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The Healing Qualities of Whole Foods: Broccoli

by Suzann Pileggi Pawelski

Derived from the Latin word "brachium", which means branch or arm, broccoli’s name is a reflection of its tree-like shape that features a compact head of florets attached by small stems to a larger stalk. Broccoli was originally cultivated in Italy and referred to as "broccolo" which means "cabbage sprout." In ancient Roman times, it was developed from wild cabbage, a plant that more resembles collards than broccoli. Broccoli was introduced to the United States in colonial times, popularized by Italian immigrants who brought this prized vegetable with them to the New World. One of the most popular types of broccoli sold in North America is known as Italian green, or Calabrese, named after the Italian province of Calabria where it first grew.

Broccoli is an excellent source of vitamins A, C, and K, folate, and dietary fiber. A member of the Brassica family, broccoli and its cruciferous cousins – like cabbage, cauliflower, kale and Brussel sprouts – all contain the cancer-fighting phytonutrients sulforaphane and the indoles. Studies show that diets high in cruciferous vegetables, like broccoli, may help slow down tumor growth, decrease the size of tumors, and lower the risk of certain cancers, including lung, colon, breast, bladder, prostate, and ovarian cancer. A broccoli-rich diet also helps prevent heart disease, cataracts, and birth defects, and promotes strong bones and a healthy immune system. And, all it takes is just one serving a day to reap these health benefits.

When purchasing broccoli look for compact and unbruised floret clusters with a dark green, sage or purple-green color. The stalk and stems should be firm, and any leaves should be vibrant and unwilted. Broccoli will keep for a week if stored unwashed in an open plastic bag in the refrigerator crisper. Steam or quickly sauté broccoli in extra virgin olive oil to best retain its health promoting benefits. Since the fibrous stems take longer to cook, prepare them a few minutes before adding the florets. Broccoli is delicious raw chopped into salads, steamed, or cooked with onions, garlic, and mushrooms – or any of your favorite veggies. Perfect as a side dish, broccoli is also excellent as a main meal tossed with whole grain pasta or brown rice, and topped with sesame seeds. Try adding sautéed broccoli, along with grilled tomatoes, to your favorite breakfast omelet or topping them on your lunchtime whole grain pizza. The tomato-broccoli combination has an additive cancer-fighting effect so enjoy these beneficial veggies together to further boost your health!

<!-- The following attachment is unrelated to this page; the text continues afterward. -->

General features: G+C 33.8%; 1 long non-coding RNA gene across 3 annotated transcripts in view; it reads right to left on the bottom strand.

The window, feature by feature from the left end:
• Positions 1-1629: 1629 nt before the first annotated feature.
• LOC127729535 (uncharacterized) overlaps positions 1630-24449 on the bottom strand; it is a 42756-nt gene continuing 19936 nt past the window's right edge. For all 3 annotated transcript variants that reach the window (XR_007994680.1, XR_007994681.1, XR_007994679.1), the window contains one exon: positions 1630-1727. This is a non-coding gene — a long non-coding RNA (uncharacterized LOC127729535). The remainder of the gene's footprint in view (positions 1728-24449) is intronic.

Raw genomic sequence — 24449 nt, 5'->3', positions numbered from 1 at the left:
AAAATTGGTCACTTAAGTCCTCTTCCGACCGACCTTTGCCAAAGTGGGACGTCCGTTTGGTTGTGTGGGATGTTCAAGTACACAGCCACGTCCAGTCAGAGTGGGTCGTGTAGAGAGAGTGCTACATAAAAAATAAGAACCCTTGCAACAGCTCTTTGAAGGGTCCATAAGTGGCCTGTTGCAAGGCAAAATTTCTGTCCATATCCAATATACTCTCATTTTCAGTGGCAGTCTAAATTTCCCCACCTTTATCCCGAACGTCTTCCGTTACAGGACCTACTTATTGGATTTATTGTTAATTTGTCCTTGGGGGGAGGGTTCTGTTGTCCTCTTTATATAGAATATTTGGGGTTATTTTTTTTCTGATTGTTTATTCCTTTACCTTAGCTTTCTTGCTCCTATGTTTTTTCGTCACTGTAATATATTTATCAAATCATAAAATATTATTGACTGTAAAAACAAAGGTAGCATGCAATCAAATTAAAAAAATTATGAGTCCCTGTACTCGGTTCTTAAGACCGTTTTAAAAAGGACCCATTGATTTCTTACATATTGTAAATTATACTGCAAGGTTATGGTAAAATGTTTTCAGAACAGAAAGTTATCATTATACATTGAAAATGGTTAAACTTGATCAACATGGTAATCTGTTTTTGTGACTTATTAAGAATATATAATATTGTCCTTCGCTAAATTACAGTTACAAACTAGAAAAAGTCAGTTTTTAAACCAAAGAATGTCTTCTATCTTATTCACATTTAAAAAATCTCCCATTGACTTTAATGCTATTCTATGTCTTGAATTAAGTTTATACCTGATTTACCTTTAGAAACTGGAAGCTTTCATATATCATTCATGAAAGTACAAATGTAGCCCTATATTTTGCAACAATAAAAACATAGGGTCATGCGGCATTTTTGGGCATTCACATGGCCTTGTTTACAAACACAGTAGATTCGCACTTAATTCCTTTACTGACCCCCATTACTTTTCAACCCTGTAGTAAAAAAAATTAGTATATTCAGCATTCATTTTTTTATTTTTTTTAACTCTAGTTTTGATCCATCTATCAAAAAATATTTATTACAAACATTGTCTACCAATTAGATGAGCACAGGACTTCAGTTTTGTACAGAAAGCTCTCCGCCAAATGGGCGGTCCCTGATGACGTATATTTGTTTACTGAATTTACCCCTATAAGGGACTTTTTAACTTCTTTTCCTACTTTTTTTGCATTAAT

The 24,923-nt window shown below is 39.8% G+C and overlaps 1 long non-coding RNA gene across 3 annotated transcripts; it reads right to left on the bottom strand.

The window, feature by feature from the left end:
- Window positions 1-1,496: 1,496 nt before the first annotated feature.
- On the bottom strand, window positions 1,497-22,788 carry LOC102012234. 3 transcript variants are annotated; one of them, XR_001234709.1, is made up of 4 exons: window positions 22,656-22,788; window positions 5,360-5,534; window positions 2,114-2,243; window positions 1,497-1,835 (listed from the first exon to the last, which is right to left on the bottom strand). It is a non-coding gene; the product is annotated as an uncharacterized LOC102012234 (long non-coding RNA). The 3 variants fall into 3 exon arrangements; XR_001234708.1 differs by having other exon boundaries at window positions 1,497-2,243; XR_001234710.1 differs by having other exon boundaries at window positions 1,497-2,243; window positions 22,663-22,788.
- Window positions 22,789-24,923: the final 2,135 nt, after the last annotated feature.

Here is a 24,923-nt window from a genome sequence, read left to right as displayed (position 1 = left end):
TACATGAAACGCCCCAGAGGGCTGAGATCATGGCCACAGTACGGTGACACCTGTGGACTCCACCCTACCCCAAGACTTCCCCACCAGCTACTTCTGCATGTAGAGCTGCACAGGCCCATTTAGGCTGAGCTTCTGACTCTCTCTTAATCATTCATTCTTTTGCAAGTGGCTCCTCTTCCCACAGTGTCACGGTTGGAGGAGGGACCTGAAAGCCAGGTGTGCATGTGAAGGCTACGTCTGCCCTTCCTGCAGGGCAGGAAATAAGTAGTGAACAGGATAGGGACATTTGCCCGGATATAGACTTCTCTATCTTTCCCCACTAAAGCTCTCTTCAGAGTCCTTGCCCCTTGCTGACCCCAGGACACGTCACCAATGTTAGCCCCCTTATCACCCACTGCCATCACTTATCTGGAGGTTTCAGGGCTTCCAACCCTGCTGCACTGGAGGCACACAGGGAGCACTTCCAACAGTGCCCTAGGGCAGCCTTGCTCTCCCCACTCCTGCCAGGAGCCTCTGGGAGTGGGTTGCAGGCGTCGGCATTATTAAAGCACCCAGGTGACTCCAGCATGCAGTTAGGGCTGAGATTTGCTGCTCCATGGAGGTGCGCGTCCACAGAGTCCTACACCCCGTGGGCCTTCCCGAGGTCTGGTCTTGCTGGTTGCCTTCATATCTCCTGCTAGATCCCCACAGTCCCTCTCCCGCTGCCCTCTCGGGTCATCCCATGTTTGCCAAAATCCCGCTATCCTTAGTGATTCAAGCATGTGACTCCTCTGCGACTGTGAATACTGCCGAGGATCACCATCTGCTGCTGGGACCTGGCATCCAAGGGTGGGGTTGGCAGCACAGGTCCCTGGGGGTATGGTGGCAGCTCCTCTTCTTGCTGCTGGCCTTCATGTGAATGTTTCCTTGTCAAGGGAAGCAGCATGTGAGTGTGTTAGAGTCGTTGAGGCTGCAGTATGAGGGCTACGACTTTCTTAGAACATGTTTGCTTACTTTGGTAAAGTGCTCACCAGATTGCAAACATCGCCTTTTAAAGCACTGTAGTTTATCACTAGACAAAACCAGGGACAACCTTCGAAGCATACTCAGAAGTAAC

Broccoli-Nut Medley

1 lb organic broccoli

olive oil, extra virgin

3 cloves garlic, chopped

¼ cup pine nuts or sliced almonds

sea salt

Steam broccoli until it turns a bright green. Remove from heat. Heat 2 Tbsp olive oil in a skillet on medium temperature. Add chopped garlic and sauté for about a minute. Pour garlic-oil over broccoli. Toss in pine nuts or sliced almonds. Add salt and pepper to taste.

Enjoy alone or topped over your favorite whole grain pasta or brown rice.

Suzann Pileggi is a certified holistic health counselor. She works with clients on nourishing their body and soul by helping them make better food and lifestyle choices. She uses food to naturally increase energy, control cravings and create a balanced lifestyle. She conducts special sugar seminars at Radu’s Physical Culture gym in NYC. Visit her website at www.suzannpileggi.com   , email her at suzannpileggi@aol.com,  or call her at (212) 799-4169 for a FREE initial holistic health consultation. Phone consultations and group seminars available.

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